But, back to Ralph LARKIN. Ralph’s exam gave the following information about his health. He was a machinist. Ralph’s eyes and ears were “ok”. Ralph didn’t have any artificial teeth. His teeth were dirty (as were the majority of miners’ teeth according to this chart). He had pyorrhea. According to how I’m interpreting the chart, he was missing one upper tooth and 3 lower teeth. His teeth were not marked to be cleaned. There is no notation why they weren’t cleaned. He had several decayed teeth including 2 upper and 2 lower teeth. He had Late Stage 1 Silicosis. He was Class C for Tuberculosis. I’m not sure what Class C means. In regard to the silicosis diagnosis though, this is what I learned. Silicosis.com is a lawyer’s website for both Silicosis and Mesothelioma. Even though this is a legal and not medical website and their goal is to make money, it really put it into perspective for me when a site coupled Silicosis with Mesothelioma. I hadn’t realized that Silicosis was in the same class of disease as Mesothelioma. Although I haven’t been able to find stages of Silicosis, the Silicosis/Mesothelioma site did list stages of Mesothelioma and that website makes it seem as though the two diseases are extremely similar- enough so to be able to compare stages of the two diseases. Stage 1 of Mesothelioma means the disease is still “localized” or confined to the area of origin. Ralph was late stage 1. I’m guessing it was still localized to one small area of his lungs but he was on the verge of the first advanced stage of the disease. He would have experienced shortness of breath with physical activity. Possibly a fever and possibly some chest pain when breathing. Ralph had to have already had large amounts of silica dust in his lungs just for the disease to even be detectable. If Ralph smoked, the effects of the disease would have been worse. My dad always told me that Ralph had a lung disease. I really didn’t realize the extent of the lung disease until I found him on this chart this week and started researching silicosis.
The work that Dr. MERIWETHER did was so important to miners. He not only was expert enough to be appointed by the U. S. Surgeon General to a clinic specializing in diagnosing and treating miners, he was educating his peers all across the country and doing specialized trips to other mines across the country to help diagnose other miners. Even so, it wasn’t until the 1960’s that miners started demanding protections for their health. In 1973 (some 55 or so years after Ralph was diagnosed and 10 years after his death), coal miners received their protections via the Black Lung Benefits Act of 1973. Those who mined something other than coal were apparently not covered under these protections. (Black Lung Benefits Act of 1973)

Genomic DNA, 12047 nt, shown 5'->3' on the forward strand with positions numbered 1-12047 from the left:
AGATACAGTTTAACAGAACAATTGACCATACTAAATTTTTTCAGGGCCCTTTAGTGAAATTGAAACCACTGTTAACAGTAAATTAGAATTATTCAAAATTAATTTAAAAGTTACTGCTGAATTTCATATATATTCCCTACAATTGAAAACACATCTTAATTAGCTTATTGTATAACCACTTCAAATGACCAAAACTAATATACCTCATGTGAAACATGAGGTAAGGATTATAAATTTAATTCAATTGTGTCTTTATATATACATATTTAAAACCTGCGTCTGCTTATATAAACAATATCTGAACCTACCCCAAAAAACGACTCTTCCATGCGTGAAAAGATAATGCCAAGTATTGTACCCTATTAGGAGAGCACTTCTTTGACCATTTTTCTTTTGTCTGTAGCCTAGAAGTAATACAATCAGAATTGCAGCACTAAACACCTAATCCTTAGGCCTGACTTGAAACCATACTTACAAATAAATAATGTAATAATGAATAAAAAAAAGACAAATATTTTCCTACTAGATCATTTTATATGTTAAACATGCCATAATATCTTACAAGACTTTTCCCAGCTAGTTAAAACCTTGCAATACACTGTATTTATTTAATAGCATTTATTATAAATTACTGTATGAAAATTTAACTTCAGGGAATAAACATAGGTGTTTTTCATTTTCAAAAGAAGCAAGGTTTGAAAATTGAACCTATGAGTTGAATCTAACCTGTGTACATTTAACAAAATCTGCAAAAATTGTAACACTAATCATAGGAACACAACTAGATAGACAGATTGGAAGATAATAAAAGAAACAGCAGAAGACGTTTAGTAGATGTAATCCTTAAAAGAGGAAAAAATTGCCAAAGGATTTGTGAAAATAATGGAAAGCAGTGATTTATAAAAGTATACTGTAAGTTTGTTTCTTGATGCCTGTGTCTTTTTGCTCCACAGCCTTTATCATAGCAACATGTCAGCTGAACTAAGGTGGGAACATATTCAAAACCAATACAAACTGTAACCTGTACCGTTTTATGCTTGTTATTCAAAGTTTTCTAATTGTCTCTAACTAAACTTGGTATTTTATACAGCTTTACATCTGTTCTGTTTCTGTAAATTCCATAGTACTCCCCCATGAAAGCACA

Here are a few short YouTube videos on the subject.
If you’d like to learn more, I’ve read that you can look for a 2006 documentary by Shane Roberts that features interviews with miners suffering from silicosis as well as footage shot in the mines. I haven’t been able to find that documentary myself. NPR did an episode on this topic. If you prefer lighter entertainment, you might try watching the 1939 movie Four Wives in which actor Eddie Albert plays a doctor studying pneumoconiosis- much like Dr. MERIWETHER. I’ve tried to locate some of Dr. MERIWETHER’s studies and journal articles that were published but I’ve been unsuccessful. Quite a few recent researchers cite his work in their papers but I haven’t been able to find any of his actual published studies for you to look at.
Ralph’s family always believed it was the lung disease that killed him even though his death certificate does not bear that out. I’m sure the lung disease was never treated and did give him trouble since he was on the verge of the disease moving from Stage 1 to the initial advanced stages of the disease. Ralph was diagnosed with late stage 1 silicosis around October of 1927 as best I can tell. He had been working in the lead and zinc mines of Ottawa County, Oklahoma since at least 1918. My guess is he was probably already working there earlier than 1917. In 1918 he was working for Black Hawk Mining Company in Picher, Ottawa County, Oklahoma.
The screenshots below were found at Schehrer at homestead.com. This is a great website for learning about old Picher mining history. You could spend hours here just looking at photos.
On the same website I took a screenshot of the photo below of Quapaw, Oklahoma. The photo was taken about 1920 when Ralph and Bessie LARKIN would have been living there.
I believe the section of a Superfund government report below gives a better description of where Black Hawk Mine was located based on a more recent geographical description of Picher. Unfortunately, you won’t be able to find the business ‘Picher Express’ without the help of someone who knew what the town looked like before it was demolished. The last time I was there, there was practically nothing left of Picher Express except the shell of a building and an old pay phone. However, for those who remember Picher, it’s a good description of the location of Black Hawk Mine.
You can get your own copy of this report at the DEQ Superfund website.
Ralph left mining work sometime around late 1929 to early 1930. I’m sure 10-15 years in the mines without any kind of health precautions or proper medical care took a toll on his health. I’m going to leave you with a couple of photographs of some minerals found at Black Hawk Mine.
These photos were found on Minerals.net. Enjoy your weekend.
Peace and health,
Lisa @ Days of Our Lives blog